Winterizing service calls and spring openings are perfect opportunities to sell winter safety covers, says Mulvaney. "We recommend a postcard or other simple direct mail piece targeted to pool opening and closing customers. Offer a special on safety covers, like free winterizing service with purchase of a cover."

The height of the swimming season can also be a good time to market winter covers. "I think dealers should capitalize on the beauty of the pool when the pool looks its best," advises Roshan Patel, business administrator at The Cover Company, Branchburg, N.J. "Explain to people that if they get a solid safety cover, the pool will stay clean all winter."

Others are keen on spring sales. "Service techs should be looking in April and May at the wear and tear on covers," advises Boehmcke. "Don't wait until September when the customer comes in with a problem."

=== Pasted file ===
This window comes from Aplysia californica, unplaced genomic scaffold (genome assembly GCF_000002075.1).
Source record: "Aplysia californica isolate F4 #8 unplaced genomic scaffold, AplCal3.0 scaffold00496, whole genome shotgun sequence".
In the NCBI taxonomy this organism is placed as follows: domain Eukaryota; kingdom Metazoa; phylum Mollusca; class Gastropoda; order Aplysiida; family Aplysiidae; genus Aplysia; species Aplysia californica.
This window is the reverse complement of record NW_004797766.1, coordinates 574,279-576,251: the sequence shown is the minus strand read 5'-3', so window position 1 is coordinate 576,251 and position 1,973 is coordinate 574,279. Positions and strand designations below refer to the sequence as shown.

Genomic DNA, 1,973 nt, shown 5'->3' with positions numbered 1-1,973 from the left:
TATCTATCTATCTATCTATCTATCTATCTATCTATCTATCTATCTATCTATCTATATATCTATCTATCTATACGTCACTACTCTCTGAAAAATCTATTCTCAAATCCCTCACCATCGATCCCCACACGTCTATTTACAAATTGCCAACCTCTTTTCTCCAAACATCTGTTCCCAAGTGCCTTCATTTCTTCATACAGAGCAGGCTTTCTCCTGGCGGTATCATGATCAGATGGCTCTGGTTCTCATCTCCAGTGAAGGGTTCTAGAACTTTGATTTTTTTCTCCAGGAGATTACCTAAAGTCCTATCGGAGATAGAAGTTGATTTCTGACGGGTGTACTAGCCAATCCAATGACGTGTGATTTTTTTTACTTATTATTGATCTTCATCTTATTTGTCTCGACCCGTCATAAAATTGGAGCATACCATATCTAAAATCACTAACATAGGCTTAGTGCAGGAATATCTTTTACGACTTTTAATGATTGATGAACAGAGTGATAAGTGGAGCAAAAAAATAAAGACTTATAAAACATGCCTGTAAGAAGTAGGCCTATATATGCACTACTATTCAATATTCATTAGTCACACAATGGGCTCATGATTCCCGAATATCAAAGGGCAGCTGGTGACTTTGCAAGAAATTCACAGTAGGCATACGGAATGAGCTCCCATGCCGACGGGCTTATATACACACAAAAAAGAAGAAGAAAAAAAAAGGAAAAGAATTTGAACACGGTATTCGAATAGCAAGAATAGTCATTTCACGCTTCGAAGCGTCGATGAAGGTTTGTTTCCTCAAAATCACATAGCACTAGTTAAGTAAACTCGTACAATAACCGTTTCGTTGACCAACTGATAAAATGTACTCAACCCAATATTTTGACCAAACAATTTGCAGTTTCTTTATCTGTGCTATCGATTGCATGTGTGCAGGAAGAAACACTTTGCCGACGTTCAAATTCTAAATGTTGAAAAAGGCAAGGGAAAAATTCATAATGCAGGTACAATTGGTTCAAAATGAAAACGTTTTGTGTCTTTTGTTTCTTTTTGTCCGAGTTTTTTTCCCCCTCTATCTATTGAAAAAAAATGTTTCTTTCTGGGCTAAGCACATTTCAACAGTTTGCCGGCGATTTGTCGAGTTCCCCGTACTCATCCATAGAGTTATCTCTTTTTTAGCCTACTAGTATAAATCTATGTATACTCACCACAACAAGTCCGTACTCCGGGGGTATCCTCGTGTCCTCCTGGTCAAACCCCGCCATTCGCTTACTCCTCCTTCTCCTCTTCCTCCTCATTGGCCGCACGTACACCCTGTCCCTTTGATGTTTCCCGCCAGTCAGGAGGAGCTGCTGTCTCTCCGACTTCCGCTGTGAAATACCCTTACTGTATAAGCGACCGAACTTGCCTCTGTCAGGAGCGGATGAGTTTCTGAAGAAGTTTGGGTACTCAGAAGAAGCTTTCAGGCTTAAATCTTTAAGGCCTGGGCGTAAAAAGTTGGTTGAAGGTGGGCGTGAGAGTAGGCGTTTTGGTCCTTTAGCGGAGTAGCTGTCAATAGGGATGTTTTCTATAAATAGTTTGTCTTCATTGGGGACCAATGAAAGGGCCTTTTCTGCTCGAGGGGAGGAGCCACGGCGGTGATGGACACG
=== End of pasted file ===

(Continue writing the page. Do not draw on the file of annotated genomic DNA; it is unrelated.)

Still, fall is when most customers start thinking about closing their pools. But by then it's too late to get a cover quickly, say suppliers. "Plus, price competition is stiffer in the fall," Boehmcke says. So he recommends a mid-season mailing for fall products. "Try to get people thinking about fall just after July 4th, with an early winter sale."

Whenever they think of it, though, be ready to sell them the best cover for their pool.

Eight Great Ways To Sell Winter Covers


Show the reinforced stitching, steel anchors β€” whatever your cover's attributes are. The product itself is too big for most showrooms and pitch books, but a display of color options is an excellent tool. It also allows customers to feel how durable the material is. Include professional-quality photographs of your most attractive projects showing the cover in place.